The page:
Stephen Hannock (b. 1951, Albany NY) is one of the most notable landscapes painters in America today. He has effectively inherited the mantle of the Hudson River Painters, yet his process is decidedly contemporary. Hannock was originally on track to continue painting with his friends and colleagues in lower Manhattan in what is now called The New York Paint School. A man after my own heart, in early mid-career, he decided to move up to Williamstown, Massachusetts to start a family. Once out in nature on a regular basis, his work shifted. Inspired by the nearby Oxbow River, Hannock is best known for his moody and luminous paintings of flooded rivers. However, rather than following old school rules for creating a glow in oil painting...Hannock reaches for modern tools and materials. He meticulously paints thin layers of oil paint and plastic glazes over neon colored ground paint and uses a hand sander to ground down through the layers, and then paints on top of that, to build up the canvas until it literally glows with mystery. In addition to beautifully and mysteriously creating the subtle mood of a foggy or misty flooded river, Hannock also overlays his paintings with writing and sometimes collage. The fact that his subject matter and techniques span the last 200 years of painting has caught the eye of most major art museums. In fact, the Metropolitan Museum of Art owns 13 works by him, but more importantly they had one of his major Flooded Oxbow painting on view for over 11 years, which is almost unheard of for living artists. Hannock's work can be found in the Museum Collections including The Whitney Museum of American Art, National Gallery of Art, MoCA San Diego, and The Worcester Art Museum, to name a few. Hannock's work can also be found in many University Museum Collections including Harvard University, Yale university, Princeton University Williams College, and Hannock's alma mater, Bowdoin College.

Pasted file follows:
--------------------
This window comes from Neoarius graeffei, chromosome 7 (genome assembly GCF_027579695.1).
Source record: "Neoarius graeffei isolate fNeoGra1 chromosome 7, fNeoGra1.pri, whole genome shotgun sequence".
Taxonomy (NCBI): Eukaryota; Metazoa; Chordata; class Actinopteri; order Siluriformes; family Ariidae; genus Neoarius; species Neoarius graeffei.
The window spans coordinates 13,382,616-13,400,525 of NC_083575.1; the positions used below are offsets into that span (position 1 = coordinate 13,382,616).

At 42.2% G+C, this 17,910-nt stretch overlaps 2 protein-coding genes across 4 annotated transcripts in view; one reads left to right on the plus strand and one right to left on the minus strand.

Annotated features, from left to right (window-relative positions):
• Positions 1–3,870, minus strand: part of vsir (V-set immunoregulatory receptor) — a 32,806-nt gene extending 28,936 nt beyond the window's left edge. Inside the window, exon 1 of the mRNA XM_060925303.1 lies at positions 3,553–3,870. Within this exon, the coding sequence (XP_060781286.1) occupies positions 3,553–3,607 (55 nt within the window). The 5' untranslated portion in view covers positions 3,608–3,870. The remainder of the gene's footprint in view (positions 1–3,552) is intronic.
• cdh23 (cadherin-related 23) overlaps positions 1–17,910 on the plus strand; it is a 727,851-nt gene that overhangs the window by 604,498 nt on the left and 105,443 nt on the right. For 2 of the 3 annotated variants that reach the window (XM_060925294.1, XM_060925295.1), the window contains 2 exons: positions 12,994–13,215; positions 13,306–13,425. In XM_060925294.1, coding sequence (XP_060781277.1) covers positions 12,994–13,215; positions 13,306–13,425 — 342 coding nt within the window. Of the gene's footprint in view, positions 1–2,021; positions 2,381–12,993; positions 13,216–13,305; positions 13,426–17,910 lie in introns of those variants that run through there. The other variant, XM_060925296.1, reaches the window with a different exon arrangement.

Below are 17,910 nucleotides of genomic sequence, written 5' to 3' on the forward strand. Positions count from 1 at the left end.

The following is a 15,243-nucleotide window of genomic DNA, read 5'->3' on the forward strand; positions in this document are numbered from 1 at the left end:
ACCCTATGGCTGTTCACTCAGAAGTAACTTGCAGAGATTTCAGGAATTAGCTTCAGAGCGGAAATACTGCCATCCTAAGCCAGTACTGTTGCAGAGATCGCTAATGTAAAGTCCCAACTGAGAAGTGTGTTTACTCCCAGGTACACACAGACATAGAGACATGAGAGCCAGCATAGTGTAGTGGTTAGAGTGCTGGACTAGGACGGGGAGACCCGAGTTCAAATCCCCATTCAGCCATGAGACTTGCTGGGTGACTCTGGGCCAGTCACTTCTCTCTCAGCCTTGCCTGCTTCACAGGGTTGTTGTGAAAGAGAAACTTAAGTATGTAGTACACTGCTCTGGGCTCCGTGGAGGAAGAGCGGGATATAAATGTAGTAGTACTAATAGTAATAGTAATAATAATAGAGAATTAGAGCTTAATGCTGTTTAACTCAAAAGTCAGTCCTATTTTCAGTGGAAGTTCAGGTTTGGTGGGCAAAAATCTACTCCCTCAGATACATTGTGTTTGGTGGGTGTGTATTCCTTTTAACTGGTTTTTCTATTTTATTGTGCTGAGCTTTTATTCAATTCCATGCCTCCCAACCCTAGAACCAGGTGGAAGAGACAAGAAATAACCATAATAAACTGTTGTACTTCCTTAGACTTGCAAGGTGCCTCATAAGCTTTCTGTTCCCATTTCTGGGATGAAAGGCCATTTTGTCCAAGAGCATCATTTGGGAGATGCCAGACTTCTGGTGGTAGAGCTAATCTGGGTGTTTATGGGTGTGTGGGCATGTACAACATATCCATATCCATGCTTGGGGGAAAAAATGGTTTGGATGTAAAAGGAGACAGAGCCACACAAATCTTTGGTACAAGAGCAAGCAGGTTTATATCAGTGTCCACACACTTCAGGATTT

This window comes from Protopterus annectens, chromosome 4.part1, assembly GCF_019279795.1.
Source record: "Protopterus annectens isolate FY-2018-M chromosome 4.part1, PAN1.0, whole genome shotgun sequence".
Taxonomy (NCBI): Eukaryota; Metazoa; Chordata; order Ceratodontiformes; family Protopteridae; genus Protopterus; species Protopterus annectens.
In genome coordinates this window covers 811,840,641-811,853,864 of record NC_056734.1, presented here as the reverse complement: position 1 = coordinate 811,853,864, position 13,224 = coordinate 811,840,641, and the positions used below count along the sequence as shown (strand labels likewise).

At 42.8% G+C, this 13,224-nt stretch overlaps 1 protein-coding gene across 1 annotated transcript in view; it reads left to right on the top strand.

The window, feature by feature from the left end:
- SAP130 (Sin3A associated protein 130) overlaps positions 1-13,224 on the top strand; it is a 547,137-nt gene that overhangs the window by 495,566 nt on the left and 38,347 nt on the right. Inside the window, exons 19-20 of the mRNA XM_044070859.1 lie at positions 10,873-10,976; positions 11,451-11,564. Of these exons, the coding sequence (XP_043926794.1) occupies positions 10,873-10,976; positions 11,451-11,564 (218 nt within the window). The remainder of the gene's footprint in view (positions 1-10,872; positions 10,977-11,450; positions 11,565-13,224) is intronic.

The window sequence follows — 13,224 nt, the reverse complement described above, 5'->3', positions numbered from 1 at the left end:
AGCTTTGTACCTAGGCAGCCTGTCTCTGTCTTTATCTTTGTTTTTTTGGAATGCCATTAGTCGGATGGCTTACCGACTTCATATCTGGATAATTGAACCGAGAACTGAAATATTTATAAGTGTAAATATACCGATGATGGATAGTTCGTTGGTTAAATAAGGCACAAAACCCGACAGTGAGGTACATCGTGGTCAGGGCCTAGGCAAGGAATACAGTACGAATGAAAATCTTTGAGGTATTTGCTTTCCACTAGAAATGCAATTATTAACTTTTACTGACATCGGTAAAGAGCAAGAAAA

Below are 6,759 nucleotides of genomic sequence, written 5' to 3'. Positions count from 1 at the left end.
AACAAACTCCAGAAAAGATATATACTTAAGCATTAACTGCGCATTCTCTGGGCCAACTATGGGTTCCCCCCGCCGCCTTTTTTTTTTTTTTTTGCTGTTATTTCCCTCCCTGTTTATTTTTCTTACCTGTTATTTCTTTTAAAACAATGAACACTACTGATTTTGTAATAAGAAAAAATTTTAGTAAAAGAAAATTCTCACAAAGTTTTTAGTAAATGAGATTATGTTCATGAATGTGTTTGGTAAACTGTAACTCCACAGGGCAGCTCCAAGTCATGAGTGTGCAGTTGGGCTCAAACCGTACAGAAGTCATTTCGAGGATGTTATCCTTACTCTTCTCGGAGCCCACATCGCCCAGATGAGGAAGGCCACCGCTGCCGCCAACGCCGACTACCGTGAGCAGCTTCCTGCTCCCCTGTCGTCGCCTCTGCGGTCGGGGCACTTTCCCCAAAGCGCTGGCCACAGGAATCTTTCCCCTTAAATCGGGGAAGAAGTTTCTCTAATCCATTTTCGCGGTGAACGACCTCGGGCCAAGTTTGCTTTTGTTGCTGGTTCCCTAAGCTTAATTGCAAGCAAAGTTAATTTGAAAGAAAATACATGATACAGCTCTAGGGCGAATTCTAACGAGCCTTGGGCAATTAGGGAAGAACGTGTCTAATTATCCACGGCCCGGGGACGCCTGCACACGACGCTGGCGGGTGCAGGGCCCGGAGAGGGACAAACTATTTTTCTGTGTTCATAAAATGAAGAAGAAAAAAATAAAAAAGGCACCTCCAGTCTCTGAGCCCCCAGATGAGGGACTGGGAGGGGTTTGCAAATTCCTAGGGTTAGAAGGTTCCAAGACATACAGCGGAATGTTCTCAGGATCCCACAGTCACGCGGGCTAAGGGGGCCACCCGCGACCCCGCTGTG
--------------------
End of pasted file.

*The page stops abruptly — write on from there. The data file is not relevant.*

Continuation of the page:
Steven Levin's (b 1964, Minneapolis) gentle eye falls upon interesting human exchanges, and with careful planning, he is somehow able to capture the emotion of the moment in his compositions. "The Locals' is one such painting by this master of narrative interiors and still lifes. We also love "Revolving Door" for its mirth and balance. Clearly, in this work, he is using an everyday occurrence to poke fun at a fact of life that we all ultimately come to understand as reality. In both "Guitar player" and "Looking at a Rembrandt", Levin cleverly composes these images and catching another set of intimate moments, beautifully and convincingly. Levin is part of an important thread of classical training that has evolved in Minnesota, where other important Grenning Gallery artists have emerged.